- Think ahead for cross-country trips. Take along updated charts, food, water, pilot relief bags, a big watch, an extra pair of Ray-Bans, and survival gear as necessary. Don’t forget life vests if you’re flying over large expanses of water. Everyone knows you need vests for ocean crossings, but the Great Lakes and even some rivers can also demand a vest and sometimes a raft. If you’re flying in remote areas, consider including a survival weapon. I carry a .22 rifle/20-gauge shotgun over and under. Yes, I’m aware there can be legal implications to carrying a rifle in some states, but I’d rather have it and not need it than need it and not have it.
- Conversely, remember that water can be your best friend in some circumstances over landlocked trips. A friend was ferrying a new Mooney to Europe a few years back and suffered a total engine failure over the Swiss Alps. The terrain in every direction was near vertical so he picked out the biggest flat spot he could find, an alpine lake, and ditched the airplane rather than attempt a dead stick landing against the side of a mountain. The airplane got very wet, but he swam away uninjured.
- Temper your judgment about flying in high mountain terrain at all if you can avoid it. Yes, it’s beautiful, especially with popcorn cumulus floating by, but there may be little margin for error if you accidently enter a cloud. A while back, two good friends, both excellent IFR-rated pilots, flew a new Caravan straight into the side of a hill near Palm Springs, apparently another CFIT (controlled flight into terrain) accident. A 180-degree turn won’t necessarily solve your problem — it may make it worse if clouds have closed in behind you — but it’s a far safer bet than continuing without a clearance or any idea where the tall rocks live.
- If you fly with a panel-mounted GPS, as nearly everyone does these days, consider buying a portable backup. I carry two backups on most ferry flights. That way I have a tie breaker in case they disagree. Panel mounts typically have their own dedicated battery specifically designed to avoid losing position information following an electrical power failure, but depending upon your situation, that may not be enough. You can find some excellent, used Garmin portables for less than $500, a small investment for the extra security.
- Avoid flying at any limit speed. Vne is the obvious worst one but there are a dozen others. Vle, max landing gear extension speed, is often specified to save the gear doors. Violate it consistently, and those doors may eventually fail. It’s the same with flap extension speed, Vfe. If you use gear and flaps to decelerate, do so only well within the specified limit speeds.
- Even if you’re not IFR rated, consider carrying a set of Low Altitude Enroute charts for the trips you make most often. A Low Altitude chart can provide you with IFR minimum en route altitudes, an instant measure of safe altitude along established routes. You’ll also have an easy reference to leg distances between VORs and airports (sometimes). IFR charts also provide sector frequencies in case you need help and there’s no one awake on 121.5 MHz.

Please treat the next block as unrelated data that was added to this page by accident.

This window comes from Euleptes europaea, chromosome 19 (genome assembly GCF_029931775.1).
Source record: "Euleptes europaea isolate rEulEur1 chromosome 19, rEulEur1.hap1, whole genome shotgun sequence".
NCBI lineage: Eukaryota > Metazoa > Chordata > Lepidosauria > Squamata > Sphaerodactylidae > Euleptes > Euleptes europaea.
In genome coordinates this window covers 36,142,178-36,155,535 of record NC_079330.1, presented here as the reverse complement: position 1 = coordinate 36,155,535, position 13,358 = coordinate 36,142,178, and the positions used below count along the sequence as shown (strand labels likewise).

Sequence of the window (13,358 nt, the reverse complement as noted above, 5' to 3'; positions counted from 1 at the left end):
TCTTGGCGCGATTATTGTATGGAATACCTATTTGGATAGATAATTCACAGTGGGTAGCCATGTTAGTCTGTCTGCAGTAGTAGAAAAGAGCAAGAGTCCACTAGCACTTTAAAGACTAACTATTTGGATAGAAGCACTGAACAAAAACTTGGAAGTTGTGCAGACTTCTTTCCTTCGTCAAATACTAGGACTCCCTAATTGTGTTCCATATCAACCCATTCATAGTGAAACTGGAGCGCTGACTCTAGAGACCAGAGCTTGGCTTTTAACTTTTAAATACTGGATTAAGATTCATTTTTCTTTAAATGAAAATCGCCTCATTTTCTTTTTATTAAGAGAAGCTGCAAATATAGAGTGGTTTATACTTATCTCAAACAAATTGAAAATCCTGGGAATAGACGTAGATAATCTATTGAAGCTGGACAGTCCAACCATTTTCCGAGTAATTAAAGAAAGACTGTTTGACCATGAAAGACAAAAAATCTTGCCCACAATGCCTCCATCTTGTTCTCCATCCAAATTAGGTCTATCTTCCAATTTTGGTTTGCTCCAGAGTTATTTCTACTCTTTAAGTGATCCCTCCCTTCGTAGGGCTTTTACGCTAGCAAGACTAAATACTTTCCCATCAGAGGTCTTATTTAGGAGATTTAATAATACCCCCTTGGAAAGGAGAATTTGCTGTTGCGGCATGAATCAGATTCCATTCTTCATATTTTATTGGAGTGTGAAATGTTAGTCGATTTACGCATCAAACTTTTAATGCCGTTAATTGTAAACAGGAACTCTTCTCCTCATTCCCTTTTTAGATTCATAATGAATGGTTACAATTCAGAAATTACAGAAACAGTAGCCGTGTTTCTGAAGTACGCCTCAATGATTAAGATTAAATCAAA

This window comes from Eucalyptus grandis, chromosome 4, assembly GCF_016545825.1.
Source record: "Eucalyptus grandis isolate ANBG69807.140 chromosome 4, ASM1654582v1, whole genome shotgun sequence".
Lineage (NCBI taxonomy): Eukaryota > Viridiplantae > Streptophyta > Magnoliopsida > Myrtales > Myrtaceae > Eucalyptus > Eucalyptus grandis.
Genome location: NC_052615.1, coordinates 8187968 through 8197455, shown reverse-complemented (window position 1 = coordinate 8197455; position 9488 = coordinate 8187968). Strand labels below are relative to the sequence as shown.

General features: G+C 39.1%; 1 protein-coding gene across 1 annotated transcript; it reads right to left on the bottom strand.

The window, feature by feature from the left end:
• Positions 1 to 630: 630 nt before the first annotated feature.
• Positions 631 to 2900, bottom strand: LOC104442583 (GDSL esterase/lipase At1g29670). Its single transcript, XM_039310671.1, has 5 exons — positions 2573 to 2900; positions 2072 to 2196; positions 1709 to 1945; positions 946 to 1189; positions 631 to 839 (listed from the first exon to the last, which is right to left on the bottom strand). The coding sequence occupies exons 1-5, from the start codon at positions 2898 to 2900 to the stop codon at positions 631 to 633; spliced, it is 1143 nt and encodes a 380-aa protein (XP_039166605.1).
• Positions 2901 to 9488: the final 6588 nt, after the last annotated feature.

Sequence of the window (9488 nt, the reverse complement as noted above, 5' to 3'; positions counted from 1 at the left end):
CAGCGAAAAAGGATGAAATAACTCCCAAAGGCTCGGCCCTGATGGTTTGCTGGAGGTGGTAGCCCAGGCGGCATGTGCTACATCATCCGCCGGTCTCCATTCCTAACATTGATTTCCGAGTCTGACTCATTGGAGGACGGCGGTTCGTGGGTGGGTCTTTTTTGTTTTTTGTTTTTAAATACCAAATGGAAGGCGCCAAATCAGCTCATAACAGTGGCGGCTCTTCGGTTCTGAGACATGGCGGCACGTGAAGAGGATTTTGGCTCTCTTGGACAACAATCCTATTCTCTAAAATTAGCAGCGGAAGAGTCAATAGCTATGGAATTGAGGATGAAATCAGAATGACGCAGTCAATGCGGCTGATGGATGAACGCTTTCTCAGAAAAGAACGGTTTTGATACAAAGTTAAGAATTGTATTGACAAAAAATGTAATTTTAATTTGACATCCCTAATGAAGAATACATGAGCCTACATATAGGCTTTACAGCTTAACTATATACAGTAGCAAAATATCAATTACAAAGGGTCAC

- Everyone knows you should scan the airspace around you for other traffic, but the most neglected quadrant of see-and-be-seen is directly behind you. Studies of midair collisions have shown that the most likely risk is from the rear. That’s especially true during descents when a following aircraft overruns preceding traffic. If you’re descending, try throwing in some slight turns occasionally and check your six for what might be gaining on you.
- Think at least three times about flying VFR at night — especially when there’s no moon. A few years back, the FAA considered requiring additional simulator hours for a night VFR endorsement. The idea didn’t fly, but there’s no question night flying is more demanding than day VFR. Horizons often vanish at night, clouds become invisible, and ground detail usually fades to black. Night can simulate a black hole, no place for a VFR pilot.
- Every pilot without an instrument rating fears the possibility of winding up on top of an overcast with little fuel, experience, or options. It can happen to anyone, especially aviators who think they’re doing everything right and accidentally allow the clouds to thicken and turn solid below them almost unnoticed. There’s a special risk over any body of water that can generate instant ground fog. The tendency is for pilots to watch the sky rather than the ground and barely notice when clouds creep in insidiously and blot out all VFR reference points. For that reason, keep an eye on the lower quadrant to ensure you’re not being seduced into a situation you’ll have trouble getting out of. Flight watch can give you a warning of the problem by providing temperature and dew point. If those two numbers are approaching each other, it may be time to look for someplace else to go.
- Finally, it’s probably the most common advice offered to new pilots, but don’t wait too long to ask for help. Whether you’re trapped above clouds, “temporarily disoriented,” or have some other problem, someone on the ground may be able to offer assistance. Many pilots assume any admission of shortcomings in their flight planning or decision-making will automatically result in a violation. That’s rarely the case. Many FAA employees are pilots themselves who’ve been there. If you do get into trouble, remember the four C’s of an emergency other than a loss of power: climb, communicate, confess, and comply. Climb for better radio reception. Communicate with someone on the ground who may be able to help. Confess the details of your situation. Comply with any directions. Remember that while this may be your first emergency, the person on the other end of the radio has likely dealt with the same problem a dozen or more times. He or she has access to information, equipment, and assets that you don’t.